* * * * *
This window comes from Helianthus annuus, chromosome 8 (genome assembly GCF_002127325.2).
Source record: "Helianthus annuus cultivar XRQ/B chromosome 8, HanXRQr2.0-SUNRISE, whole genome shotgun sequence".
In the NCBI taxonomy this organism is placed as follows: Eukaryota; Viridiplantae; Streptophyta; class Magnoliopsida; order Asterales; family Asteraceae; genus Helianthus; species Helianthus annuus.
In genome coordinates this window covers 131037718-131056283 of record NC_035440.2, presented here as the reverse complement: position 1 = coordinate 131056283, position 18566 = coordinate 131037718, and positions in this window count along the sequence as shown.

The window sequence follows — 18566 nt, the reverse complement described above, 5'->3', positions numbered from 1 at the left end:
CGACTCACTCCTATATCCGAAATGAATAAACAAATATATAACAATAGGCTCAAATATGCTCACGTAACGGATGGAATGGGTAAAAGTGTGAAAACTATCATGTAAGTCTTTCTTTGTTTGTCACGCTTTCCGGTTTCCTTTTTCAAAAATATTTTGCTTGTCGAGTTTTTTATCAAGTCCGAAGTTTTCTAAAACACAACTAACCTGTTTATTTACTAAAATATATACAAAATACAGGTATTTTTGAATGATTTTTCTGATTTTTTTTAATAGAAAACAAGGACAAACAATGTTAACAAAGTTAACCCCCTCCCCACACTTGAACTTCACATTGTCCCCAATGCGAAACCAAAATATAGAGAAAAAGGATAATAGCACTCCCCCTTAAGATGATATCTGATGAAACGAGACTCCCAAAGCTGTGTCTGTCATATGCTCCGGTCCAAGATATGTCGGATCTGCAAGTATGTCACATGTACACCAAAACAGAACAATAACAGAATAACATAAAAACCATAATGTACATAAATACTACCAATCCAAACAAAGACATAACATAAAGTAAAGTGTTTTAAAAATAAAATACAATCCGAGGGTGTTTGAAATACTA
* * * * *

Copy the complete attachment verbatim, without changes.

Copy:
This window comes from Helianthus annuus, chromosome 8 (genome assembly GCF_002127325.2).
Source record: "Helianthus annuus cultivar XRQ/B chromosome 8, HanXRQr2.0-SUNRISE, whole genome shotgun sequence".
In the NCBI taxonomy this organism is placed as follows: Eukaryota; Viridiplantae; Streptophyta; class Magnoliopsida; order Asterales; family Asteraceae; genus Helianthus; species Helianthus annuus.
In genome coordinates this window covers 131037718-131056283 of record NC_035440.2, presented here as the reverse complement: position 1 = coordinate 131056283, position 18566 = coordinate 131037718, and positions in this window count along the sequence as shown.

The window sequence follows — 18566 nt, the reverse complement described above, 5'->3', positions numbered from 1 at the left end:
CGACTCACTCCTATATCCGAAATGAATAAACAAATATATAACAATAGGCTCAAATATGCTCACGTAACGGATGGAATGGGTAAAAGTGTGAAAACTATCATGTAAGTCTTTCTTTGTTTGTCACGCTTTCCGGTTTCCTTTTTCAAAAATATTTTGCTTGTCGAGTTTTTTATCAAGTCCGAAGTTTTCTAAAACACAACTAACCTGTTTATTTACTAAAATATATACAAAATACAGGTATTTTTGAATGATTTTTCTGATTTTTTTTAATAGAAAACAAGGACAAACAATGTTAACAAAGTTAACCCCCTCCCCACACTTGAACTTCACATTGTCCCCAATGCGAAACCAAAATATAGAGAAAAAGGATAATAGCACTCCCCCTTAAGATGATATCTGATGAAACGAGACTCCCAAAGCTGTGTCTGTCATATGCTCCGGTCCAAGATATGTCGGATCTGCAAGTATGTCACATGTACACCAAAACAGAACAATAACAGAATAACATAAAAACCATAATGTACATAAATACTACCAATCCAAACAAAGACATAACATAAAGTAAAGTGTTTTAAAAATAAAATACAATCCGAGGGTGTTTGAAATACTA